School Survey: 2004

Do America’s design schools encourage interdisciplinary collaboration?

The Metropolis Survey of North American design schools has become an annual event, marking academia’s response to the crucial issues reshaping twenty-first-century practices. This year we focus on interdisciplinary collaboration, which we believe is an essential skill for any complex assignment requiring a deep understanding of environmental sustainability, universal access, craft and technology, and sensitivity to local cultures in a global market. Because we’ve been hearing from students who say they yearn to work in teams rather than in isolation, we asked them to weigh in, too. The response exceeded our expectations, and may surprise teachers. During a three-week period in May, while our questions were posted on, we received 1,115 responses (790 of them from students, both grad and undergrad).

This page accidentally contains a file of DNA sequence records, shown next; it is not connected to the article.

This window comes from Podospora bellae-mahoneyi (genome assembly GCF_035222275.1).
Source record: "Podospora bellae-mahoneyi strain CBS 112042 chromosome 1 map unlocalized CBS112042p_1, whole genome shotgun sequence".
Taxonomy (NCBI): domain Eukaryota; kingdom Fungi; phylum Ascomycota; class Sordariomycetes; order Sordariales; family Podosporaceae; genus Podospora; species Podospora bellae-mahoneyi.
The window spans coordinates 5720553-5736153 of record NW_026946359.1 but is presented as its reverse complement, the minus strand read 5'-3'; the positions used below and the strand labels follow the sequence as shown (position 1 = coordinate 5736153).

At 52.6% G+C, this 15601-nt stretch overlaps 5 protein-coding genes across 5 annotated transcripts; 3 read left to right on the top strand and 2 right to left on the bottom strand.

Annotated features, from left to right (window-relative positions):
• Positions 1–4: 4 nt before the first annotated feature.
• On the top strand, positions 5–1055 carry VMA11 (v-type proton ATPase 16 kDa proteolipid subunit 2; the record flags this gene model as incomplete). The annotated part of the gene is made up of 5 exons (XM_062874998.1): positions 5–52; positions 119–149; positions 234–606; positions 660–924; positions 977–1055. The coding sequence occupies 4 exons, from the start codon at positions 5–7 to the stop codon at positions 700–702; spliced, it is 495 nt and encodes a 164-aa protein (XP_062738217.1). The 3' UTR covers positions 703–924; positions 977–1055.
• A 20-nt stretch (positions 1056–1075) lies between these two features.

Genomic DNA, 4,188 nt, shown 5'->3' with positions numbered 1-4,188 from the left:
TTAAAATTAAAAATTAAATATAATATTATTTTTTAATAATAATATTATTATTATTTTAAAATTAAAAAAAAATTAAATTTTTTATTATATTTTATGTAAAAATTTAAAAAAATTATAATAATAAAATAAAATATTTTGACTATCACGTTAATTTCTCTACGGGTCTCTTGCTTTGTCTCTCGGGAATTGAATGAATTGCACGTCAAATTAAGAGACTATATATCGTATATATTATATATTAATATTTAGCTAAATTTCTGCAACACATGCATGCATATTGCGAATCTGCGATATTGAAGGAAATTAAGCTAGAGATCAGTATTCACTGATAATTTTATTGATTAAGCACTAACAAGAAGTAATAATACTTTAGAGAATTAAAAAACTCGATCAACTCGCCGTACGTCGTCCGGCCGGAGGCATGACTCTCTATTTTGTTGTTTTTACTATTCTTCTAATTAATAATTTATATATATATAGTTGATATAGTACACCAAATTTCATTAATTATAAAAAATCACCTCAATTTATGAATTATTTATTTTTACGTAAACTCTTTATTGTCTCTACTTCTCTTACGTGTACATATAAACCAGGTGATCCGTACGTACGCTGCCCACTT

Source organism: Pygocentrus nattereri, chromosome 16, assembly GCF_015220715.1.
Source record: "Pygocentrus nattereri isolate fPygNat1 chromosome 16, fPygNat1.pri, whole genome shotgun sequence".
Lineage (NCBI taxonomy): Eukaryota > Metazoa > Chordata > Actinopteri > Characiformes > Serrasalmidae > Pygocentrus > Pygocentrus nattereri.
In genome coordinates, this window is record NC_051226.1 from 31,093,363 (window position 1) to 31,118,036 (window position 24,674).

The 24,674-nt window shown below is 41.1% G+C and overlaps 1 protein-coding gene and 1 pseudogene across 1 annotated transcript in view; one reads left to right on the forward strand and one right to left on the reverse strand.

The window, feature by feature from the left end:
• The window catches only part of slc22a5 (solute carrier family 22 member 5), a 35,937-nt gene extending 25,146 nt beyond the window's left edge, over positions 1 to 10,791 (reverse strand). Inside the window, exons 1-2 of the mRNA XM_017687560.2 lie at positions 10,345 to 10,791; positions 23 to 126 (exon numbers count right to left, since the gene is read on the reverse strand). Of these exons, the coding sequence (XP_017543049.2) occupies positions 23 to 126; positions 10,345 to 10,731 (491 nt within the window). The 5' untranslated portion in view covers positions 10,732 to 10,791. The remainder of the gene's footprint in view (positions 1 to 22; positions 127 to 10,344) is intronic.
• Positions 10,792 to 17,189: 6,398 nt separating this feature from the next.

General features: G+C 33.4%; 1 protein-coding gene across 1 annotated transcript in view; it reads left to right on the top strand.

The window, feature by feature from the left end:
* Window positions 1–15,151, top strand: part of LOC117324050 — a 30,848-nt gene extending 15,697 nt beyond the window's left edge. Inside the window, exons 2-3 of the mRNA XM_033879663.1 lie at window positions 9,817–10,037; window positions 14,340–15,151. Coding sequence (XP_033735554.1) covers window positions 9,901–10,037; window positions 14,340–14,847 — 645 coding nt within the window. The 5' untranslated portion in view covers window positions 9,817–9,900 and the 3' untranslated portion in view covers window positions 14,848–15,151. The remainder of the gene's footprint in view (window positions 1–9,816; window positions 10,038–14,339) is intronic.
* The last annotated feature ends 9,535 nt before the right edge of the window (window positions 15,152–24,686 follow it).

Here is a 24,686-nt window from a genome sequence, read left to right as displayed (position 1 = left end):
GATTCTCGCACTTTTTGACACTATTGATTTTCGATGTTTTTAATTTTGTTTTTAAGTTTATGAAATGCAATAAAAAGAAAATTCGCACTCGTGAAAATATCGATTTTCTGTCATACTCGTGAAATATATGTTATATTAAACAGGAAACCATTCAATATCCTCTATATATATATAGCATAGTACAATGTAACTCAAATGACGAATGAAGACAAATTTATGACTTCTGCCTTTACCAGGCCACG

Though future designers are ready to collaborate, many say they find opportunities to do so only by entering competitions or working on special projects; some of them even initiate such projects on their own. They talk freely about the difficulties of collaboration, citing obstacles in language use (every discipline has its own jargon) and in the skills and commitments of team members, and they are highly critical of the work ethics of others. But most want to do it again.

It’s important to note that the Metropolis survey itself is a result of youthful collaboration: Laurie Manfra created it, Jack Szwergold posted it, and Tim SooHoo tabulated it—without a hitch. Take a look at these pages and examine how teachers and students see interdisciplinary learning.

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